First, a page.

“Carcassonne-Land” – My own personal hell.
I was really looking forward to visiting Carcassonne. The history, the bloodshed, the intrigue; all focussed on an amazingly preserved medieval hilltop town, perfect.
As our bus crossed Pont Neuf and I looked at the city…I missed the stop for it (no, really I did). So the kids played in the fountain and park in Gambetta for a while before I insisted that we were here to see the old city, and so see it we would. This is despite the fact that I think that missing a stop or two on a bus is just another way of discovering the better stuff in any given location. Its a tactic, often seen as a mistake. You know, those alleyways that look like visitors weren’t meant to go down them, that’s where the interesting stuff is normally hidden. On this occasion, perhaps unfortunately, the tourist attraction won the day.
As we backtracked and approached the medieval city, I took the photo above. It’s a postcard shot and, for me anyway, an image that promises so much. A well preserved Carcassonne, with its story laid out for visitors as they meander along its narrow streets and between its individually named towers. Unfortunately I now wish I had taken that photo and then swiftly returned to my ‘mistaken’ bus stop and discovered Carcassone the city, the one where people actually live.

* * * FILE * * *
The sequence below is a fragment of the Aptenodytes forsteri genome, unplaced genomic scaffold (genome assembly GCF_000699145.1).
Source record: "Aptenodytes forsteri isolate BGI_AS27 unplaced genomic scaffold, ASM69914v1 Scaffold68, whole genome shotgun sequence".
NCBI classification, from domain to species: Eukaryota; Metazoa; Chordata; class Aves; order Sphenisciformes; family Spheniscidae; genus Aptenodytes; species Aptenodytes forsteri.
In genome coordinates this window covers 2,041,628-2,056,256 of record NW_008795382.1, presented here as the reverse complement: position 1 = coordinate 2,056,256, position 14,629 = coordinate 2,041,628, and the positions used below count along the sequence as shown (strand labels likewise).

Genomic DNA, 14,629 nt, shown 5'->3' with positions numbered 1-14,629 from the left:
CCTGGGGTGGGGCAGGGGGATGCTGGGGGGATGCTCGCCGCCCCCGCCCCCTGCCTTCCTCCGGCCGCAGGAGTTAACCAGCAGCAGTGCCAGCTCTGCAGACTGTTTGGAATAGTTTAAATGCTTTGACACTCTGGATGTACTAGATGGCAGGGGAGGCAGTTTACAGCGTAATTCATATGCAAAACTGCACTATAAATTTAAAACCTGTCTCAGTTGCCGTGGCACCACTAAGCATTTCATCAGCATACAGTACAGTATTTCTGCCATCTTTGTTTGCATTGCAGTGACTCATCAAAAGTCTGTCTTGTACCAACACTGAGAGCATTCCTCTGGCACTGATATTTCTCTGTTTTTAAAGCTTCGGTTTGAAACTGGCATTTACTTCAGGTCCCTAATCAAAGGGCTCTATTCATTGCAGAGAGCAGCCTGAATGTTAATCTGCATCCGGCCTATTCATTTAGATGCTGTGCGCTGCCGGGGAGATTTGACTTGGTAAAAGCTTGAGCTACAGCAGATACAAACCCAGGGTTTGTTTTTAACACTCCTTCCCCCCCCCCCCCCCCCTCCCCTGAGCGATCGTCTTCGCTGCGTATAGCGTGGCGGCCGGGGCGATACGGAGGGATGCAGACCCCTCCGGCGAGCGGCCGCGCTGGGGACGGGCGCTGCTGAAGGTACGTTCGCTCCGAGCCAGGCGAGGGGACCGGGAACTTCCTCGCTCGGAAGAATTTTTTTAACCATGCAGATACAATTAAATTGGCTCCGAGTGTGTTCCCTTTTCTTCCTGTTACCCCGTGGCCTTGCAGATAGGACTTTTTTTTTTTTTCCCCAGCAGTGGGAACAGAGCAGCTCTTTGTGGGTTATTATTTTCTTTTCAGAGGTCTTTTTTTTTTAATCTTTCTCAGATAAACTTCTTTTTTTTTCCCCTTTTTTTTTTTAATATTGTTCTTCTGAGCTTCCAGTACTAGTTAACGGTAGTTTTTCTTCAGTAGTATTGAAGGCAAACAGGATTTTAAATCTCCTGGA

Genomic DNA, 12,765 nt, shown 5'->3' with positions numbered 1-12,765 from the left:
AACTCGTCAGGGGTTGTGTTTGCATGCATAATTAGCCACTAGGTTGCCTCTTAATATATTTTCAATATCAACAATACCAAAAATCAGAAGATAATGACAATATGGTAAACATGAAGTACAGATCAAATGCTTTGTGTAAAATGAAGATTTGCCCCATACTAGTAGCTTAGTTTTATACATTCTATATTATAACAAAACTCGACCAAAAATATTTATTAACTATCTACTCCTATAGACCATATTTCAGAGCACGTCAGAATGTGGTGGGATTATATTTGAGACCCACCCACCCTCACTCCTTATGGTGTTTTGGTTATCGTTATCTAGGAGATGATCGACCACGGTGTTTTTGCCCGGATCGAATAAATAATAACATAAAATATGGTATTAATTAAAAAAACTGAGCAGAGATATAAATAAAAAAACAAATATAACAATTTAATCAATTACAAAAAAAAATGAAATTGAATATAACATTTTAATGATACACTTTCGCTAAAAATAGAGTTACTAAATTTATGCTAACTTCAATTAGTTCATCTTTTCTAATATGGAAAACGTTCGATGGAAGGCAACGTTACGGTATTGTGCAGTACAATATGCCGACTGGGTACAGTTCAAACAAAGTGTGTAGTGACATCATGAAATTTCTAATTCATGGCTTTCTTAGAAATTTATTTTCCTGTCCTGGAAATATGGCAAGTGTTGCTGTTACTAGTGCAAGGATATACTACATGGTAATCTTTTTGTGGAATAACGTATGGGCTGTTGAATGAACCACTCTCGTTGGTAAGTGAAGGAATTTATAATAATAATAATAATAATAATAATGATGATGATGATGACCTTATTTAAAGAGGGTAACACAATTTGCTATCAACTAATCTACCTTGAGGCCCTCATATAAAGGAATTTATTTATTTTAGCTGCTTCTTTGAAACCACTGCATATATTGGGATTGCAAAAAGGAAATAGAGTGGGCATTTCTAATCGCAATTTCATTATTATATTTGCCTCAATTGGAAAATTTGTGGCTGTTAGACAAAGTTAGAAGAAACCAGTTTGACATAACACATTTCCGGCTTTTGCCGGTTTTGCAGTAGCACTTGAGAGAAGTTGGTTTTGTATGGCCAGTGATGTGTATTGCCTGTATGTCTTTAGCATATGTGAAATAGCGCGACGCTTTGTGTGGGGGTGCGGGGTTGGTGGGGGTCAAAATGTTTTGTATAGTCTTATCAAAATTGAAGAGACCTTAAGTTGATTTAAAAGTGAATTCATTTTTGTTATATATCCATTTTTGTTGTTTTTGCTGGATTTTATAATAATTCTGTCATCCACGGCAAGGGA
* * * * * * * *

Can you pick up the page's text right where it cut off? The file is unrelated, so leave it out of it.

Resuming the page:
Instead we continued on and discovered “Carcassonne-Land” where you can buy any Ice cream flavour known to man or become the proud owner of a branded crossbow, knife, lollipop, or nodding wooden chicken. Within 5 minutes of entering the gates that had repelled so many, I needed to leave.
It’s not that I dislike tourism, it was just the total lack of interpretation and the absence of even the slightest nod to the history of the place that made me feel genuinely sad. It was like a Christmas or birthday present that when you tear the wrapping away… is just an empty box. Beautiful and exciting on the outside…but there’s nothing more.
The saving grace was being with a 7 year old boy who absolutely has to lead, gives ‘not a stuff’ for convention or marked pathways and so, managed to find a rampart walk that had no shops, no restaurants, and few people.
Carcassonne could, and should be so much more than a medieval shell in which to house restaurants and souvenir shops. It is, without doubt, a destination that should not be missed. However, in my opinion, it is currently better viewed from the outside with a small dose of imagination and a little bit of history. Because the inside, even in low-season, adds little and was not the Carcassonne of my dreams.